The 10 RashiYomi Rules
Their presence in Rashis on Parshat BeShaLaCh
Volume 13, Number 25
Rashi is Simple - Volume 36 Number 25

Used in the weekly Rashi-is-Simple and the Daily Rashi.
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(c) RashiYomi Incorporated, Dr. Hendel, President,
Jan 28st 2010

The goal of this Weekly Rashi Digest is to use the weekly Torah portion to expose students at all levels to the ten major methods of commentary used by Rashi. It is hoped that continual weekly exposure to these ten major methods will enable students of all levels to acquire a familiarity and facility with the major exegetical methods.


    BRIEF EXPLANATION: Commentary on a verse is provided thru a cross-reference to another verse. The cross references can either provide
    • (1a) further details,
    • (1b) confirm citations, or
    • (1c) clarify word meaning.
    This examples applies to Rashis Ex17-16a
    URL Reference: (c)
    Brief Summary: The statement A hand on God's thrown, God's war on Amalayk (Ex17-16a) REFERENCES Moses' prayer to fight Jewish enemies (Nu10-35)

Verse Ex17-15:16a discussing Moses' reaction to the Amalayk war states And Moses built an altar, and called the name of it Adonai-nissi. And he said: 'The hand upon the throne of HaShem: HaShem will have war with Amalek from generation to generation.' Rashi notes that the underlined words, And he said: 'The hand upon the throne of HaShem: HaShem will have war with Amalek references verses Nu10-35 discussing Moses prayer at the coming and return of the ark. Hence the Rashi comment The statement in Ex17-16 that a hand is on God's throne a war of God against Amalek echoes Moses prayer in Nu10-35 Rise up, Lord, and let your enemies be scattered;

Text of Target Verse Ex17-15:16a Text of Reference Verse Nu10-35
And Moses built an altar, and called the name of it Adonai-nissi. And he said: 'The hand upon the throne of HaShem: HaShem will have war with Amalek from generation to generation.' And it came to pass, when the ark set forward, that Moses said, Rise up, Lord, and let your enemies be scattered; and let them who hate you flee before you.
Rashi comments: The statement in Ex17-16 that a hand is on God's throne a war of God against Amalek echoes Moses prayer in Nu10-35 Rise up, Lord, and let your enemies be scattered;

      BRIEF EXPLANATION: The meaning of words can be explained either by
      • (2a) translating an idiom, a group of words whose collective meaning transcends the meaning of its individual component words,
      • (2b) explaining the nuances and commonality of synonyms-homographs,
      • (2c) describing the usages of connective words like also,because,if-then, when,
      • (2d) indicating how grammatical conjugation can change word meaning
      • (2e) changing word meaning using the figures of speech common to all languages such as irony and oxymorons.
      This examples applies to Rashis Ex15-11a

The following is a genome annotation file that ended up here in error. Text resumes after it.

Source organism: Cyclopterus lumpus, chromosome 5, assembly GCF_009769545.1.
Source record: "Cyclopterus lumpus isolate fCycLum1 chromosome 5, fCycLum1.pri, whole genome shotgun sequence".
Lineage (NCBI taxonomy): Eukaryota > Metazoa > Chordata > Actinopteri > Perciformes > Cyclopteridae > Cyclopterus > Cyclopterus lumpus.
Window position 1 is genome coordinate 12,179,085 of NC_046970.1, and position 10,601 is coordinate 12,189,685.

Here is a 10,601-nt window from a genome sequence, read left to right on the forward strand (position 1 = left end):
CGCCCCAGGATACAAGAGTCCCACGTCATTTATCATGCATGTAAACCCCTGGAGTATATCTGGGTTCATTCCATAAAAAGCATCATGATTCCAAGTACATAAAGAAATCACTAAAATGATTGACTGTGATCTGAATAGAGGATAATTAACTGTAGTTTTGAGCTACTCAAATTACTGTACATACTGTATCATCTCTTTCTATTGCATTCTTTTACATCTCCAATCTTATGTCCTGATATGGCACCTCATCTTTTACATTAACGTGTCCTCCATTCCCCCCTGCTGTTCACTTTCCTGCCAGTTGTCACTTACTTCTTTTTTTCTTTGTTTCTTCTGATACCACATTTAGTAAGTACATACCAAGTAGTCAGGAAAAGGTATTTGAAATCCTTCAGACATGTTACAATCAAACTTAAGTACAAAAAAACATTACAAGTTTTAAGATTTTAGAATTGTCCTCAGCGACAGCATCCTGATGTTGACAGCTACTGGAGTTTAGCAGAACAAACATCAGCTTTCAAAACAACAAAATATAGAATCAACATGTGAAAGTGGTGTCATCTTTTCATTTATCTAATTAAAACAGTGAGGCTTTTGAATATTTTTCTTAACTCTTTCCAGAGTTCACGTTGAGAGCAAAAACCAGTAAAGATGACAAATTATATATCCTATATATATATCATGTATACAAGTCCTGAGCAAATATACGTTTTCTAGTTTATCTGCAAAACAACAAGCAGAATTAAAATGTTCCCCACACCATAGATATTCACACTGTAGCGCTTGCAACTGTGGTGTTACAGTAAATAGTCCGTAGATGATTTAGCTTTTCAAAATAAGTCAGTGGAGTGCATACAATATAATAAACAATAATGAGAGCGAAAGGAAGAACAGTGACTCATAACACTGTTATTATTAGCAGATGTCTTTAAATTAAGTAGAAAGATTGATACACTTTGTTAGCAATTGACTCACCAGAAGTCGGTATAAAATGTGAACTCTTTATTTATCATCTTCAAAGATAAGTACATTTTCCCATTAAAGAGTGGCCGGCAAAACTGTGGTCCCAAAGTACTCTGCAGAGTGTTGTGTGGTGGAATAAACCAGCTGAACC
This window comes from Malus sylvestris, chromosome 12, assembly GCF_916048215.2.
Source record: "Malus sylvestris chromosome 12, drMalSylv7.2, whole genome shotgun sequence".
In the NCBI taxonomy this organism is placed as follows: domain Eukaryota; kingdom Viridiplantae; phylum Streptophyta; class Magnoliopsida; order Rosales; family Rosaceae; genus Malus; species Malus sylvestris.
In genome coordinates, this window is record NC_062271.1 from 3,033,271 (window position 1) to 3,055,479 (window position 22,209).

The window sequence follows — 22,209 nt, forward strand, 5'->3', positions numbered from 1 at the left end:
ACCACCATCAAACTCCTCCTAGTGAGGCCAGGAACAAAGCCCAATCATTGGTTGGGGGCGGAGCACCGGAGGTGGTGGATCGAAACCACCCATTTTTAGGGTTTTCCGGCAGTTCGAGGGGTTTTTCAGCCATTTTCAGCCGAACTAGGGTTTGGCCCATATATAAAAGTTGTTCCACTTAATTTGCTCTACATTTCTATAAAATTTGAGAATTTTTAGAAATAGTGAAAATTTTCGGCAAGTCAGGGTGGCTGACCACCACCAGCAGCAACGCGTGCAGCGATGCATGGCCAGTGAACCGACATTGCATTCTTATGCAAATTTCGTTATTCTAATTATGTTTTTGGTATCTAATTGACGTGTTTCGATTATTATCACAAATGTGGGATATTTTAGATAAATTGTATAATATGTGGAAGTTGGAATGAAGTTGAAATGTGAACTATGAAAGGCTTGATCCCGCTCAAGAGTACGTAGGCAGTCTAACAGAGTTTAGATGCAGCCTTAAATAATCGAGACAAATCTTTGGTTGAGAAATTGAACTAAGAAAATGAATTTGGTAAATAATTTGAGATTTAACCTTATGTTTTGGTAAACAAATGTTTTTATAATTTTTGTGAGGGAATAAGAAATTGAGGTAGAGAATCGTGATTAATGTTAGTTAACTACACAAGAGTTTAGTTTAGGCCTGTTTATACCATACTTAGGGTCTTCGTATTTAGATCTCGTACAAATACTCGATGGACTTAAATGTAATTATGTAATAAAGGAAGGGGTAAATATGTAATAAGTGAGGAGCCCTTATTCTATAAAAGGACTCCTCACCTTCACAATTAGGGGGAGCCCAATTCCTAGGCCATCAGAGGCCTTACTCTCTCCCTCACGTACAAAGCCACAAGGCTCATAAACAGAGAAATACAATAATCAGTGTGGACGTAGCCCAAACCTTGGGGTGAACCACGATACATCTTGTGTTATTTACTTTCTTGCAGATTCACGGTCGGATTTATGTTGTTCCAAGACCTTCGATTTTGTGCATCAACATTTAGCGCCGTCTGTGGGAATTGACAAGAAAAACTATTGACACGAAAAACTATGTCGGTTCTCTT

URL Reference: (c)
      Brief Summary: Aleph-Lamed = The PERSON/ANIMAL/PLANT (Aleph) TO (lamed) which others turn: a) Ram, b) Leader, c) God, d) Oak/Cedar

Rashi would sometimes derive the meaning of a word from the meaning of its underlying Biblical root. In applying this method Rashi would use all available grammatical methods to study the meanings of related roots. The next paragraph presents one such rule.

There are 1900 Biblical roots. Of these 1900 roots about half involve X-Vav-Y X-Y-Y X-Y-Hey pairs. These roots (with one root letter weak) often, but not always, have related meanings. Consequently, very often, but not always. one can infer the meaning of a X-Y-Y root from the related X-Y-Hey or X-Vav-Y root.

Rashi believed in two grammatical systems. He believed in the traditional tri-literial (3-letter) root methdos used to conjugate verbs and taught in all elementary schools.

Besides the conjugational root system Rashi also believed in a semantic root system. This is a separate system that enables derivation of root meaning from other roots.

For example the meaning of a 4-letter root, ABCD, is derived from the meaning of its two 2-letter subroots, ABCD = AB + CD. Similarly Rashi might derive the meaning of a traditional three letter root, ABC from a 2-letter and 1-letter subroot: ABC = A +B C or ABC=AB+C. Although these rules and equations are abstract we will present concrete examples below.

    Rav Hirsch following Rashi (Jb38-28) explains that the letter Aleph can refer to a person, animal, thing. Some simple examples are
  • Aleph-Caph-Resh The farmer, the person Aleph who Careh digs.
  • Aleph-Beth-Nun The stone, the thing Aleph used for Boneh building.
  • Aleph-Gimel-Lamed The droplet, a thing Aleph that Golel rolls. (Rashi, Jb38-28)
  • Aleph-Beth-Daleth loss, Bad isolated from a person Aleph.
  • Aleph-Lamed ram, leader, god, oak/cedar, the animal, person, plant Aleph lamed to which others turn.

Advanced Rashi: Rashi literally says that Eylim means the strong. Rashi also cites verses to support this translation. However as indicated in the above list, I think the fundamental meaning is leader. The verses cited by Rashi can also be translated with leader. Of course, strong men are very often leaders but I think the real meaning is leader. The interested reader is encouraged to examine the verses cited by Rashi and use the meaning leader vs. strong and verify that the translation still makes sense.